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Prometheus and Chiron is a more or less straightforward horror story, and its trigger was also straightforward—so straightforward that you might be able to guess it without me telling you, once you’ve read the story. But I’ll tell you anyway.
One morning, in the waning months of the year, I was nearly alone on the train station platform, waiting for my usual train. The sun had not yet risen, so it was still quite dark. As I dithered about (most likely doing some writing or editing), I glanced across the track, and saw a woman standing very still beneath one of the electric lights on the other side. I looked away for what seemed only a moment, though it could have been quite a bit longer, and when I looked back up, the woman was gone, as though she’d vanished into thin air.
A look down the platform soon revealed that she had simply walked to the other end, for undisclosed reasons of her own. But her initial silent presence and subsequent seeming vanishment made me think about the possibility of a ghost haunting a railroad platform. What might have led someone to die in, and then to haunt, such a place? Under what conditions would such a ghost be visible? What if it were a ghost that only a certain type of person could see? This wouldn’t necessarily be a person with psychic abilities (as in my story If the Spirit Moves You, from Welcome to Paradox City) but a person who has certain characteristics, perhaps similar in some special way to the person whose ghost remains.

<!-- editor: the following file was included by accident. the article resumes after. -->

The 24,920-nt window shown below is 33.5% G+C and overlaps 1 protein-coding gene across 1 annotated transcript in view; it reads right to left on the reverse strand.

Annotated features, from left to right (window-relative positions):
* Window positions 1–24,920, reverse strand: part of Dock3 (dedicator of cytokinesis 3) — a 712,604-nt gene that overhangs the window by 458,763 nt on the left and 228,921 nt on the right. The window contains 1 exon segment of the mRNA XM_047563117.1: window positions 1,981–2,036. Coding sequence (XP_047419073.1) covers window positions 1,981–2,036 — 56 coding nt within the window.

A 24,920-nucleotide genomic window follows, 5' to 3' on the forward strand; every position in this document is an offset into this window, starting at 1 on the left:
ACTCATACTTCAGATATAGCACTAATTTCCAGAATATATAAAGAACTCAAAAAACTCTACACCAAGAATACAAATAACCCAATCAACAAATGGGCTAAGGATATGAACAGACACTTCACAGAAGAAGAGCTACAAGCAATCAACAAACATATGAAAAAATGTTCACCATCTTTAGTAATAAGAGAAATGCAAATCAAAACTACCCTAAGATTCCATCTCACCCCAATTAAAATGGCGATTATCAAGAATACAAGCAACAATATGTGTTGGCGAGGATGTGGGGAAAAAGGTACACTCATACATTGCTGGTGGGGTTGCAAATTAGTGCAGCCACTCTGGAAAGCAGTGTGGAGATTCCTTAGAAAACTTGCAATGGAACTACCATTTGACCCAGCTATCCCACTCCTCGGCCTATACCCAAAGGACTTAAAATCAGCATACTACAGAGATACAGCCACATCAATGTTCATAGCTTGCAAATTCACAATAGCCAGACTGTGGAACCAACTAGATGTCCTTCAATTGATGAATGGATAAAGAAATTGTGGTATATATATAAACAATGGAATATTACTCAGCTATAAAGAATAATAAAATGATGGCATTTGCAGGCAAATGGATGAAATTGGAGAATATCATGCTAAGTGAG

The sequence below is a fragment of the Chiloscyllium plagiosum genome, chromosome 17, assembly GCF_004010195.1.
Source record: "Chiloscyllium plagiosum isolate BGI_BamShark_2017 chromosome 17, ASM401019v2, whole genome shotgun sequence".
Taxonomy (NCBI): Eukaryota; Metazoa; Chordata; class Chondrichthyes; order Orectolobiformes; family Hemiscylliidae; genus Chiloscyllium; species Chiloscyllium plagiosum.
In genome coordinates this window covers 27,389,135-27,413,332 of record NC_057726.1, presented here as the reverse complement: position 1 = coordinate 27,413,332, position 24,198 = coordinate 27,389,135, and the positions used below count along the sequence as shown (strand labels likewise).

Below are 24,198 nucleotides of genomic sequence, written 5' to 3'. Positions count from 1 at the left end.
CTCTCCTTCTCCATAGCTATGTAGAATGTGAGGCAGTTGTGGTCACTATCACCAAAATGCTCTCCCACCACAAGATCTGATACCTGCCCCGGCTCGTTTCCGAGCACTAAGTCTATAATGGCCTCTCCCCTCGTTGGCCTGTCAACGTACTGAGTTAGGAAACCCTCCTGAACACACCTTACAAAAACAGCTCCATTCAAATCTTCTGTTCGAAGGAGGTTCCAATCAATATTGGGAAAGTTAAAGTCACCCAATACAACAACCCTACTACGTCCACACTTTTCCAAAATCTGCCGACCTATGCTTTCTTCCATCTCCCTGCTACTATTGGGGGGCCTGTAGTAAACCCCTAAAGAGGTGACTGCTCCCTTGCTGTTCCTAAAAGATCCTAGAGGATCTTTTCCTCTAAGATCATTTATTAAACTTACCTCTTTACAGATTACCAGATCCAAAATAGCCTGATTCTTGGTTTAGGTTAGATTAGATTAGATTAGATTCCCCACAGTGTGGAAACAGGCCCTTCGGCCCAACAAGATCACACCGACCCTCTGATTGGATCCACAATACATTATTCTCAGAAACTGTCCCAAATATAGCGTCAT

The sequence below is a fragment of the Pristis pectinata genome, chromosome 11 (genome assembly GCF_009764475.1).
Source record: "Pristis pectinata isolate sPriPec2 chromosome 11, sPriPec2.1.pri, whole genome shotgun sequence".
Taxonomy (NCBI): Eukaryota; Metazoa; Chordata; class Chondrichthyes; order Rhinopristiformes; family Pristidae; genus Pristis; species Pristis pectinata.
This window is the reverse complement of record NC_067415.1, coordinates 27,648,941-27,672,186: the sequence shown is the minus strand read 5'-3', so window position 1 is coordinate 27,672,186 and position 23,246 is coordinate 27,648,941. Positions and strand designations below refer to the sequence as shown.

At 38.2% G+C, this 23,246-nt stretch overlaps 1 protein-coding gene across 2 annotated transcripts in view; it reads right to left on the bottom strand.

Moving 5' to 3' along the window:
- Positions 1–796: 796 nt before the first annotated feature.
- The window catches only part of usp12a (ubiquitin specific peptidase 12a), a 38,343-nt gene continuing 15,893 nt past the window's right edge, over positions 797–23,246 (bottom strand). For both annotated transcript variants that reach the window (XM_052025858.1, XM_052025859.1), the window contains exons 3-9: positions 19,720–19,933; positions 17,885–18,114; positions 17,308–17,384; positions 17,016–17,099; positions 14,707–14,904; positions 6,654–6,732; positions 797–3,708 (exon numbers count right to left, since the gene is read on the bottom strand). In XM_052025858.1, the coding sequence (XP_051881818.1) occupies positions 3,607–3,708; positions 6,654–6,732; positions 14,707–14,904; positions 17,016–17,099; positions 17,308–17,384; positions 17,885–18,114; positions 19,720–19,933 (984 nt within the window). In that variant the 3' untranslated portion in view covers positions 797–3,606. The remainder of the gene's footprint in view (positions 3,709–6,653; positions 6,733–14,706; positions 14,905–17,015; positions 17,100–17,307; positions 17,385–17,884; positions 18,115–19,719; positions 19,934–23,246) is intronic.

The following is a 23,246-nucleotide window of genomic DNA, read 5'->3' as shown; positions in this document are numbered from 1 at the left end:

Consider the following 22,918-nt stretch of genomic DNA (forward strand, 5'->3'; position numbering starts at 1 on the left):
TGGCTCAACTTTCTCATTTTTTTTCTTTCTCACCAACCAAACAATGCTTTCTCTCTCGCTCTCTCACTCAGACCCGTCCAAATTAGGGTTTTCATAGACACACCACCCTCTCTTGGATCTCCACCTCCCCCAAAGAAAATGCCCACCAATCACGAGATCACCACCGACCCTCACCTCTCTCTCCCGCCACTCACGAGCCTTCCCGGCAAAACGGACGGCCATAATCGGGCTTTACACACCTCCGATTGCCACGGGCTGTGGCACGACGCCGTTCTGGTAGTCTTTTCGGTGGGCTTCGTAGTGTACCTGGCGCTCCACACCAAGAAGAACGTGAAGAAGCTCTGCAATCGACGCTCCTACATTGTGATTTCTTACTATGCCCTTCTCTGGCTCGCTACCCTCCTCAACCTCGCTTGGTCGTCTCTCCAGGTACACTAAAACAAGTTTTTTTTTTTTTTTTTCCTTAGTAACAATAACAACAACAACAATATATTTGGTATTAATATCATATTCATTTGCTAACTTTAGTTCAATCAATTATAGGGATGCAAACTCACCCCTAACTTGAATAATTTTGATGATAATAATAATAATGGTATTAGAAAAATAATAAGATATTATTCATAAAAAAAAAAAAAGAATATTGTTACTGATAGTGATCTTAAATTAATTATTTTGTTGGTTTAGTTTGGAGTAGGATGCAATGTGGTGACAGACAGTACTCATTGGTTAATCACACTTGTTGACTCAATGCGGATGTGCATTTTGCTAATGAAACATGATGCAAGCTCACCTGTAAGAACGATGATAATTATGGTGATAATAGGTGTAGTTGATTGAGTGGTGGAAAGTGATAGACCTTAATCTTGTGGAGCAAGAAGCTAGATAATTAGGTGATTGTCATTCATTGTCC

The story took shape pretty quickly from there. I don’t recall how long it was before I started writing it, but by the time I did, all the elements were present. I wanted to deal, of course, with the hellish experience of a spirit being trapped in one place, right where she had died, and the frightening fact of a living person finding himself able to see such a ghost. But I also wanted to deal with the much realer hell that both of the characters in the story exemplify, one with which I’m familiar on many levels: as a physician who has treated those with chronic pain and with addiction problems, as a sufferer of chronic pain due to back injury, and as someone who has seen friends and family die as a consequence of addiction.
The ghost-woman trapped at the station represents the classic, purely self-destructive individual that most people probably imagine when they think of drug addicts: someone who, for whatever reasons, started taking drugs and got hooked on them. I dealt with this tangentially in Ifowonco, but it’s central to Prometheus and Chiron. This ghost is a woman whose life was ruined—and ended—by her abuse of narcotics. Unfortunately for her, at the place she died, a supernatural force was present, one not merely destructive but actively malevolent.